Pastor’s Notes

Bearing the Image

“You remind me of your old man.” Or, “You look like your brother!” I loved to hear that in our little Iowa hometown on a recent trip. Those who remember what my Dad or brother looked like move me with their compliment. Genealogy completed; we usually move into stories trusted only to family. These are the rites of human connection.

What really bears the image of God? This is the question of the Gospel of Matthew this October weekend. The answer… every human being” repeating the Book of Genesis. But wait. There is more! We, are the “ecclesia,”…the Church…the gathered disciples of Christ Jesus, according to Saint Paul. The wisdom for full human life exists among us. That is quite a treasure.

“Give to Caesar then what is Caesar’s and to God what is God’s.” Nothing (I’m told) gives the Holy One more pleasure than dedicated service from people who give themselves wholly and entire to him. Jesus opponents in the Gospel story agree. They are amazed and walk away.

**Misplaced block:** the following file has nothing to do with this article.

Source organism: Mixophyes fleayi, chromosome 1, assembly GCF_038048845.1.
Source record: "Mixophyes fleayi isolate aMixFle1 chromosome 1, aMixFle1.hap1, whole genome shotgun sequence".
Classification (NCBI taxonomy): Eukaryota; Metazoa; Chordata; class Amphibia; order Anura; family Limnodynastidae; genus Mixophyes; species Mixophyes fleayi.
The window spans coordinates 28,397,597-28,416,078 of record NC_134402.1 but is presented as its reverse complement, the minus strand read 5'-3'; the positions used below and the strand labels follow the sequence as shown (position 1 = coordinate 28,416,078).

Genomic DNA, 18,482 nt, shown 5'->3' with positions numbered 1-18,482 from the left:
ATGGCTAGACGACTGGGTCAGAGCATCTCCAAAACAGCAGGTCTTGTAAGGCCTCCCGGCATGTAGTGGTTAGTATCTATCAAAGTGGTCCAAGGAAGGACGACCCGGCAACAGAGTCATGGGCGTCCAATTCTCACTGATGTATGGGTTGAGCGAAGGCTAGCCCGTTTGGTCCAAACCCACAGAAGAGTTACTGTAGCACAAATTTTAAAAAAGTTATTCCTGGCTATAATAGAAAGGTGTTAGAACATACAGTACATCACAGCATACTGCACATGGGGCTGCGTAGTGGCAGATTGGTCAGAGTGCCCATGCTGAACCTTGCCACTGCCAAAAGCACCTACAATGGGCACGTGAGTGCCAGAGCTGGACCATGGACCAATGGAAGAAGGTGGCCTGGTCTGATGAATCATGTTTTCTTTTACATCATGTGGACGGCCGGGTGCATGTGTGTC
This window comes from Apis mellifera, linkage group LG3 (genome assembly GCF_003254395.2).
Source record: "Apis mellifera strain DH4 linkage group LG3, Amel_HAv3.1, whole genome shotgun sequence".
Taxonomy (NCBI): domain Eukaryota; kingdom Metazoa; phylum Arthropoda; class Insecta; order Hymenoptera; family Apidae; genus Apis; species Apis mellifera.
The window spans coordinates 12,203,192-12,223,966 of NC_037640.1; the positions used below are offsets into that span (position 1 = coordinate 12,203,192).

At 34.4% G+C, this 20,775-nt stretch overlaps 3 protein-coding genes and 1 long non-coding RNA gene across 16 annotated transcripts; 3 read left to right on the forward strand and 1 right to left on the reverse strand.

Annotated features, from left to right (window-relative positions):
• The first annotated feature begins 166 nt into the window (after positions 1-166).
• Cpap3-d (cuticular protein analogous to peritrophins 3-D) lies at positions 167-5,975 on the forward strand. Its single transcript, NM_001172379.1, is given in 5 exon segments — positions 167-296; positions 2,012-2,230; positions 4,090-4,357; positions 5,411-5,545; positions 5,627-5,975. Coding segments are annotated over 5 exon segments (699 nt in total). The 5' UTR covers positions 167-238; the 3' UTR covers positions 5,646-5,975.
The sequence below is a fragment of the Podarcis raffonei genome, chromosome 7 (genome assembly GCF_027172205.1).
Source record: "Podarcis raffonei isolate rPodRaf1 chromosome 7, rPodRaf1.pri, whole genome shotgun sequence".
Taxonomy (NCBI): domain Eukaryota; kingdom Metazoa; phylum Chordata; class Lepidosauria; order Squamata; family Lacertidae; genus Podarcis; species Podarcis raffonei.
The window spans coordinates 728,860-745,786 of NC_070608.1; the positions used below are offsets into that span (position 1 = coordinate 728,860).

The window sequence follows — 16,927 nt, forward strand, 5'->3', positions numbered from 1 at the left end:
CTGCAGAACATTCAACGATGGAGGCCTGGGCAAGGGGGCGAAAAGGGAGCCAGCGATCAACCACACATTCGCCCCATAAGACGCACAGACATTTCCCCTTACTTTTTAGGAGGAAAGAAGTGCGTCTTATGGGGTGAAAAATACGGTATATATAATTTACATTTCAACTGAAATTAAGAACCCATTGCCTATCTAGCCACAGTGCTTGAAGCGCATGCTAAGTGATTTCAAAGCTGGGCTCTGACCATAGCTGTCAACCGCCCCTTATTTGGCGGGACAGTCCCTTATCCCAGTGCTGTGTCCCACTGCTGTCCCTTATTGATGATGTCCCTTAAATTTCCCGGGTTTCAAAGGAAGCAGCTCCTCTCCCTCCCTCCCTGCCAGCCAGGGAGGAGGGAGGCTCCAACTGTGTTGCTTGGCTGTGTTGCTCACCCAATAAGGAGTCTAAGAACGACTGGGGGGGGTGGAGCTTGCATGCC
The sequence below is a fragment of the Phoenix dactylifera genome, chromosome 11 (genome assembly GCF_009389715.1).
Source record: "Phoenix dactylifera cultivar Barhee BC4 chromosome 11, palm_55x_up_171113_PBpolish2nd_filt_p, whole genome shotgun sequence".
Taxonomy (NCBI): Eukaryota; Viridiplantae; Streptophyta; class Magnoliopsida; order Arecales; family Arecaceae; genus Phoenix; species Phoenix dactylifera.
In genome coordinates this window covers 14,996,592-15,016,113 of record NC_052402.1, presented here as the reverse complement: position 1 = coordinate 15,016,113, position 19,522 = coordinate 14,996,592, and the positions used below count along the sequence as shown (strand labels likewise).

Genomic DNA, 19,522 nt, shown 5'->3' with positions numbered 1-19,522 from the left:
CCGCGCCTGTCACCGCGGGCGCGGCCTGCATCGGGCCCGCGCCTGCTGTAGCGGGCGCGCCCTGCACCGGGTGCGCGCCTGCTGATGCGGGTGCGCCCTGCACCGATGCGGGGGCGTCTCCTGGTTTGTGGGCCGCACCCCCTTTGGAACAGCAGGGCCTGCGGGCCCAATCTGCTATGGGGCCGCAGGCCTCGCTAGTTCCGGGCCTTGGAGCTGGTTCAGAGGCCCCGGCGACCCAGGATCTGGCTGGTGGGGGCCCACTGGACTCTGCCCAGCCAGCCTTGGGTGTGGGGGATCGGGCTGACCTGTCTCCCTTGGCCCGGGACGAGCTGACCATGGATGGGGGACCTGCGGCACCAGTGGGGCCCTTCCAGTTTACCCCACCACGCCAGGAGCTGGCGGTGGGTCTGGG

We continue that tradition in the footsteps of Jesus, announcing the TRUST-worthiness of God’s care. We print it, after all, on the front of our US coins…” IN GOD WE TRUST!”  Trust allows us to do the Father’s work, that “gift of faith and labor of love.” It animates us to gather into the Kingdom of God everyone drawn with us to that great mystery.

“Our mission … “should we decide to accept it,” Is to take that Good News at every corner of the world and into every gathering of God’s people. It invites us to be a yeast that transforms the violence of our world into the image the reign of God. Not necessarily bringing new blood into our church… but transforming our world into the likeness of Jesus’ humanity.

This is Mission Sunday. Each mid -October we remember and commit ourselves again to that ecclesial mission. Transformation. The dramas and fiery rhetoric of the US election season threatens to overwhelm the peace connected to that truth. We’re connected. A collection for the pope’s Mission initiatives mark the Sunday.  But it so much more. The Eucharist we share invites us to a “missionary discipleship” of loving generosity. Our presence in communion with one another is an encounter with the Risen Christ for others. It continues to move us forward in passionate care for this ancient Basilica shrine and our common home on planet Earth. It empowers us to proclaim the face of our ancient and loving God for the people of the US Southwestern desert.  

A gentle week

Fr. Michael Weldon, OFM

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